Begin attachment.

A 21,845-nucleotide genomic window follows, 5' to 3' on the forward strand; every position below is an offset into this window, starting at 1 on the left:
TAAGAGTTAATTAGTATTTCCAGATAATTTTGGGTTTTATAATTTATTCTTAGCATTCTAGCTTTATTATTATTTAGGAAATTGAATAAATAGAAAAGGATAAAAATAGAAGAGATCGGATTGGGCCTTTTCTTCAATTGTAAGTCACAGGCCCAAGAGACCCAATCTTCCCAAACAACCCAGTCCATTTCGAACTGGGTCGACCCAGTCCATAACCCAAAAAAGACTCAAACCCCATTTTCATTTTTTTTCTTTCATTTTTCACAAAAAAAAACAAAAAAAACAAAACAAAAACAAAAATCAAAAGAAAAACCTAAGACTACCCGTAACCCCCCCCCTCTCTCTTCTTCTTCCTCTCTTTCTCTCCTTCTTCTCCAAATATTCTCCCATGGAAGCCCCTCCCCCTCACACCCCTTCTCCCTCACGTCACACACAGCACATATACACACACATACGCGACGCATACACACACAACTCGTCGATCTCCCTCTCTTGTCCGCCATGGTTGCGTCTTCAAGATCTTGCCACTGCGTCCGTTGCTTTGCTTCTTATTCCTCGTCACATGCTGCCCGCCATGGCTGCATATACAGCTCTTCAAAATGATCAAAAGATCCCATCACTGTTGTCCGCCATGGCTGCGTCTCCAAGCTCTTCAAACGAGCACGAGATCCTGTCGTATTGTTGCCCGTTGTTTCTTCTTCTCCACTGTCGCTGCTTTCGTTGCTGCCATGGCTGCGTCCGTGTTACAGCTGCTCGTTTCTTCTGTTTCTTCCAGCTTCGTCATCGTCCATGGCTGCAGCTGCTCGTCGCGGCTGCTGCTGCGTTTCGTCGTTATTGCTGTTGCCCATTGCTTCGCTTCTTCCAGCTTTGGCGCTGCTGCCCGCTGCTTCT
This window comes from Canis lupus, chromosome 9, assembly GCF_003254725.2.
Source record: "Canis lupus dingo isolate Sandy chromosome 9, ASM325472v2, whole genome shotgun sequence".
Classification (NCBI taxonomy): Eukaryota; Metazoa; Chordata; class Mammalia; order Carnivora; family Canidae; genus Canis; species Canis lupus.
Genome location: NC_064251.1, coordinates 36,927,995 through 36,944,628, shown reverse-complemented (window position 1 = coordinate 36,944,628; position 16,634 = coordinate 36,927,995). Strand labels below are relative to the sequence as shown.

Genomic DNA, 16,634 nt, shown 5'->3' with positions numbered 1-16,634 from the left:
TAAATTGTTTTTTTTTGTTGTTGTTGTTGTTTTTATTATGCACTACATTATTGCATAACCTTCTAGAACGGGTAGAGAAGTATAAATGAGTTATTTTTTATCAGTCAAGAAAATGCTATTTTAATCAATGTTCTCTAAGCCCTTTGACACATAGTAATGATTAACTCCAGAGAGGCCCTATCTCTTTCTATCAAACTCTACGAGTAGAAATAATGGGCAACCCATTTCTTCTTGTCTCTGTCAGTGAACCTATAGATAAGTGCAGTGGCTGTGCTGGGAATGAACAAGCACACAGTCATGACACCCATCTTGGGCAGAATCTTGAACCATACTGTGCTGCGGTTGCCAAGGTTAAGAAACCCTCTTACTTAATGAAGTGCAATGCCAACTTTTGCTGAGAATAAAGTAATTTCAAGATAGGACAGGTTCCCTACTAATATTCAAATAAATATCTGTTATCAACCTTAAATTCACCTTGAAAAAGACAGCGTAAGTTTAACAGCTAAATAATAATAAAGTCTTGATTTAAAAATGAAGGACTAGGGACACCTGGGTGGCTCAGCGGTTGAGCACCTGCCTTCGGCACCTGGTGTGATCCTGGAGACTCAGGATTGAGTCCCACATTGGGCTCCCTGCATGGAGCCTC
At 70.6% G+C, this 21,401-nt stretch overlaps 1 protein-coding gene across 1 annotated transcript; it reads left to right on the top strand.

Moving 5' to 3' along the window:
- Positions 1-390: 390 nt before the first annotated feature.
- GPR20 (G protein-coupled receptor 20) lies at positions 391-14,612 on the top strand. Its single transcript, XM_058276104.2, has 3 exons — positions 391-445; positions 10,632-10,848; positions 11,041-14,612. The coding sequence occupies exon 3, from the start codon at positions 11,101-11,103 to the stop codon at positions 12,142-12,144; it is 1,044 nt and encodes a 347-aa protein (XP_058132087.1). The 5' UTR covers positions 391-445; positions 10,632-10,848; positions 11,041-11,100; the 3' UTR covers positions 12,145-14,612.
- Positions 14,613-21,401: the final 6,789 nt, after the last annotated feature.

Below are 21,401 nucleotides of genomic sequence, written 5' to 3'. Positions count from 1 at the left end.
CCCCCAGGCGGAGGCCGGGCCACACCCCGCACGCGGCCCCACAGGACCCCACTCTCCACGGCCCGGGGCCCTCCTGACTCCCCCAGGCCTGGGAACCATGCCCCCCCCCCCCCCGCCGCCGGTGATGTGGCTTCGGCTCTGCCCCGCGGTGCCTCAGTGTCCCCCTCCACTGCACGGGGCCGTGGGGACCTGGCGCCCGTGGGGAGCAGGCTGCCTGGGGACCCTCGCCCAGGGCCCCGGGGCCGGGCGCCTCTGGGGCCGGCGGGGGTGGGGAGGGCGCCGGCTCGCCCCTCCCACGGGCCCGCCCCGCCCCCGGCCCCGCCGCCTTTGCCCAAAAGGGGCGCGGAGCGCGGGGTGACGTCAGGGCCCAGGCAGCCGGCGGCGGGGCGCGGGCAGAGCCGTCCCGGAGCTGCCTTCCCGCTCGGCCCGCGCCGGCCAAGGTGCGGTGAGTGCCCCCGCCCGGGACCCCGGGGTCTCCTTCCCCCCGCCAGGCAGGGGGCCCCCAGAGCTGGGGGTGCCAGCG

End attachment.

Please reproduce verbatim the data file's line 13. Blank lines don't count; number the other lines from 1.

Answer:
- Positions 14,613-21,401: the final 6,789 nt, after the last annotated feature.